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Re: How to quit?

From: Bob Proulx
Subject: Re: How to quit?
Date: Wed, 25 Feb 2015 11:54:54 -0700
User-agent: Mutt/1.5.23 (2014-03-12)

Marcin Borkowski wrote:
> OK, so I have a problem, and it doesn't show up when I do emacs -Q.  So
> I take a deep breath and bisect my 900-line init.el...
> In LaTeX, however, when I have some weird problem, I can put \endinput
> in a file, and everything past that is ignored.  Is there anything like
> that in Elisp?
> It just occured to me that (debug) /might/ work, and so might
> (keyboard-quit).  Is this a good idea?  Are there any others?

The way I do this myself is to copy the file off to a safe place as a
backup.  Then use two copies of emacs.  In one copy I chop the file up
into the bisections.  The other copy I start and stop repeatedly
letting it load the init file possibly with or without --debug-init to
debug the file.  By using two emacs processes I can keep one open with
the init file being chopped up.  That one I can easily work through
the process like this following.  Note that I disable transient mark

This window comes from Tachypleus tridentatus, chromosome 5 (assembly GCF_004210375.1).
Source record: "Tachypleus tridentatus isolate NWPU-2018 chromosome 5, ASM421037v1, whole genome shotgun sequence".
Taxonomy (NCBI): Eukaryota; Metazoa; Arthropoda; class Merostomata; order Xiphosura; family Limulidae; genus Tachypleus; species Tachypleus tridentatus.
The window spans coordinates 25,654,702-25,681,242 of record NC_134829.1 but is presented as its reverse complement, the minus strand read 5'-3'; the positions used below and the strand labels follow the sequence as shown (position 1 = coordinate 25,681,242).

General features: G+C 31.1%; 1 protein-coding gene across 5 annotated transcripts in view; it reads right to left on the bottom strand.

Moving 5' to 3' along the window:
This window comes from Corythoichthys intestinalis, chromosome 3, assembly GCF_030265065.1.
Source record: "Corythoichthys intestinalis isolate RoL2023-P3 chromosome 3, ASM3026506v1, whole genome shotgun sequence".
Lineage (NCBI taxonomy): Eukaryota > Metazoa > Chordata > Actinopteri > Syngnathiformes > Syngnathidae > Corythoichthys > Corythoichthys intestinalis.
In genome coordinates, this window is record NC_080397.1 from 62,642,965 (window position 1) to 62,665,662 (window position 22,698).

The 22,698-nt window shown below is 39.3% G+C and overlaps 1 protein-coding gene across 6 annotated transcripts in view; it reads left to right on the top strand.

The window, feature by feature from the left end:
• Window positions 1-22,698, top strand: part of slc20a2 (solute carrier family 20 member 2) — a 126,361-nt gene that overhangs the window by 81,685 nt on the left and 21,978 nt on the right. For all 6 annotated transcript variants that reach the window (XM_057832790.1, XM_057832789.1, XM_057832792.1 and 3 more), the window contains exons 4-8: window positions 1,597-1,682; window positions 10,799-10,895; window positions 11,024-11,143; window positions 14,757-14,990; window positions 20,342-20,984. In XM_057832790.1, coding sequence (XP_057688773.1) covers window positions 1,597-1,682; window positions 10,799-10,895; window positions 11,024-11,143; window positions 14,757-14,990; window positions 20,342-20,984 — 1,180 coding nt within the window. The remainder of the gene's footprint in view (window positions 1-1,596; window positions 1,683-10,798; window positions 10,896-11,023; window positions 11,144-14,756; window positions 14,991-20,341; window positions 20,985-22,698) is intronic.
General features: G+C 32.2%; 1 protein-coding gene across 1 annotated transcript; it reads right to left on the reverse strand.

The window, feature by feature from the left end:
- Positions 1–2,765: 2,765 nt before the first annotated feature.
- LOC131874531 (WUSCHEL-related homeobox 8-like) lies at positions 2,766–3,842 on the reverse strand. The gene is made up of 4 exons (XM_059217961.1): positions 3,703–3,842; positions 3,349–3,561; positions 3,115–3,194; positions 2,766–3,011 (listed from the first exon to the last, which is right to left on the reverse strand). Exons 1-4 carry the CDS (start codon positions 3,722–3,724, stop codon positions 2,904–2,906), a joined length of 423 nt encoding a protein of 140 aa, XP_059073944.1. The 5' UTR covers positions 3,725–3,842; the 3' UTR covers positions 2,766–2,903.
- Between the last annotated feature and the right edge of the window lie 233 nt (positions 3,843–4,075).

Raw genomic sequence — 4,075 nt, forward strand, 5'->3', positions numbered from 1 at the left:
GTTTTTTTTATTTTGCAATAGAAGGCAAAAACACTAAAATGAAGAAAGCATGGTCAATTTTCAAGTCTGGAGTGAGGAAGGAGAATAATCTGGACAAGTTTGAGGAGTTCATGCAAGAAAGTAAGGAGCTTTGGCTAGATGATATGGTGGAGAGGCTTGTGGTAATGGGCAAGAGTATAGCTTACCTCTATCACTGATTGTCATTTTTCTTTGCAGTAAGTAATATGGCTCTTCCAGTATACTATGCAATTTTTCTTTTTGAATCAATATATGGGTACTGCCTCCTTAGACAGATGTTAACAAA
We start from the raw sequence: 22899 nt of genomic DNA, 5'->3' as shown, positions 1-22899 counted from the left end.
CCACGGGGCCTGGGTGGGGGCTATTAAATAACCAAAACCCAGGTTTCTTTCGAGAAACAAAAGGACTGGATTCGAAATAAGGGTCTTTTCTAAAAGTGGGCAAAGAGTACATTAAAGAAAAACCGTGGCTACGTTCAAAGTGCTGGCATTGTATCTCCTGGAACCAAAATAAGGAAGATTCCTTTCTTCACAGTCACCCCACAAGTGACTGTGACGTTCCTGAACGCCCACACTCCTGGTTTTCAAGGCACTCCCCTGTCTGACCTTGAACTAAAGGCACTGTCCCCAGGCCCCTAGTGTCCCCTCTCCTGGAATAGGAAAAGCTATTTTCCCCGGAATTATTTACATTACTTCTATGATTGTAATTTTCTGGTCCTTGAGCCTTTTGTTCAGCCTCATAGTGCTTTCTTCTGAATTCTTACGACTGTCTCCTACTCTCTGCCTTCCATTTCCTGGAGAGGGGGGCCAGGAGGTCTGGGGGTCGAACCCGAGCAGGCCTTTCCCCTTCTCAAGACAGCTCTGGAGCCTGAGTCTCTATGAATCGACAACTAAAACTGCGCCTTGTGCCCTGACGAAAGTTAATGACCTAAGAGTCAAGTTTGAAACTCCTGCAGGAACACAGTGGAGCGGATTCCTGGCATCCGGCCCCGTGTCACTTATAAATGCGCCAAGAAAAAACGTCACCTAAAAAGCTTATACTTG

mode and line-move-visual as evil.

  C-x h mark-whole-buffer
  M-= count-words-region
  ...say the buffer has 120 lines...
  C-u 60 C-n
  C-w kill-region
  C-x C-s save-buffer
  ...test...  problem in remaining or removed section?...

If in the remaining section then cut it in half again.  If in the
removed section then undo the region kill and then kill the other half
save and test again.  Continue until you have converged on the
problem.  Once I get things reduced to a single screen I can usually
see the problem by eye and inspection.

Good luck!

P.S.  There are many ways to determine the number of lines in the file
to start the bisection.  There is M-x what-line.  The line number has
been added to the mode line in recent versions so simply jump to the
bottom and look in the modeline.  Other ways.

There are many ways to cut the file in half.  If you don't like moving
by lines or have line-move-visual enabled so that next-line doesn't
actually move by lines then there is M-g g goto-line to jump there
directly.  Also the movement commands M-> and M-< leave the mark
behind.  Use C-x C-x to view the extent of the region between mark and

The M-> end-of-buffer and M-< beginning-of-buffer commands have an odd
additional behavior.

  With numeric arg N, put point N/10 of the way from the beginning.
  If the buffer is narrowed, this command uses the beginning of the
  accessible part of the buffer.

Therefore running M-< C-u 5 M-> will take you to the middle of the

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